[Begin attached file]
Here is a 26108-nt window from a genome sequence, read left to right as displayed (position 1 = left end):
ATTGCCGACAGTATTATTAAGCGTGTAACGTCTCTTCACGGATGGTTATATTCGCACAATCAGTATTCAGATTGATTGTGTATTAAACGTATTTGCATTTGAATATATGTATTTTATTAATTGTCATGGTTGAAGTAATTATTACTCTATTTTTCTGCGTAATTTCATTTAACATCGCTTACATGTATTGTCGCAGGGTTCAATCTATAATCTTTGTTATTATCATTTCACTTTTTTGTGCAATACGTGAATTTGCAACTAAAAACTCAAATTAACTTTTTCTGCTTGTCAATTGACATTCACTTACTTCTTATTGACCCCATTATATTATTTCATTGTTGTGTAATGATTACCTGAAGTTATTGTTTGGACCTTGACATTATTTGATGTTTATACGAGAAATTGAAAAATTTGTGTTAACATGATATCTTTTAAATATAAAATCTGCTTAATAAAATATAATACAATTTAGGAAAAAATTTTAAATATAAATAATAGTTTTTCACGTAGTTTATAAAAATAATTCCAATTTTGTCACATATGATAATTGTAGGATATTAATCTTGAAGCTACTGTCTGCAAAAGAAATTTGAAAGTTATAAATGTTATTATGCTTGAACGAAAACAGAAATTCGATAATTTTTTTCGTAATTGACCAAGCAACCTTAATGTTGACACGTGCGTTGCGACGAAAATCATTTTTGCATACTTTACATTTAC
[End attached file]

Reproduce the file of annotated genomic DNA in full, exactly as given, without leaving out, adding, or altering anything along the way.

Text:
Here is a 26108-nt window from a genome sequence, read left to right as displayed (position 1 = left end):
ATTGCCGACAGTATTATTAAGCGTGTAACGTCTCTTCACGGATGGTTATATTCGCACAATCAGTATTCAGATTGATTGTGTATTAAACGTATTTGCATTTGAATATATGTATTTTATTAATTGTCATGGTTGAAGTAATTATTACTCTATTTTTCTGCGTAATTTCATTTAACATCGCTTACATGTATTGTCGCAGGGTTCAATCTATAATCTTTGTTATTATCATTTCACTTTTTTGTGCAATACGTGAATTTGCAACTAAAAACTCAAATTAACTTTTTCTGCTTGTCAATTGACATTCACTTACTTCTTATTGACCCCATTATATTATTTCATTGTTGTGTAATGATTACCTGAAGTTATTGTTTGGACCTTGACATTATTTGATGTTTATACGAGAAATTGAAAAATTTGTGTTAACATGATATCTTTTAAATATAAAATCTGCTTAATAAAATATAATACAATTTAGGAAAAAATTTTAAATATAAATAATAGTTTTTCACGTAGTTTATAAAAATAATTCCAATTTTGTCACATATGATAATTGTAGGATATTAATCTTGAAGCTACTGTCTGCAAAAGAAATTTGAAAGTTATAAATGTTATTATGCTTGAACGAAAACAGAAATTCGATAATTTTTTTCGTAATTGACCAAGCAACCTTAATGTTGACACGTGCGTTGCGACGAAAATCATTTTTGCATACTTTACATTTAC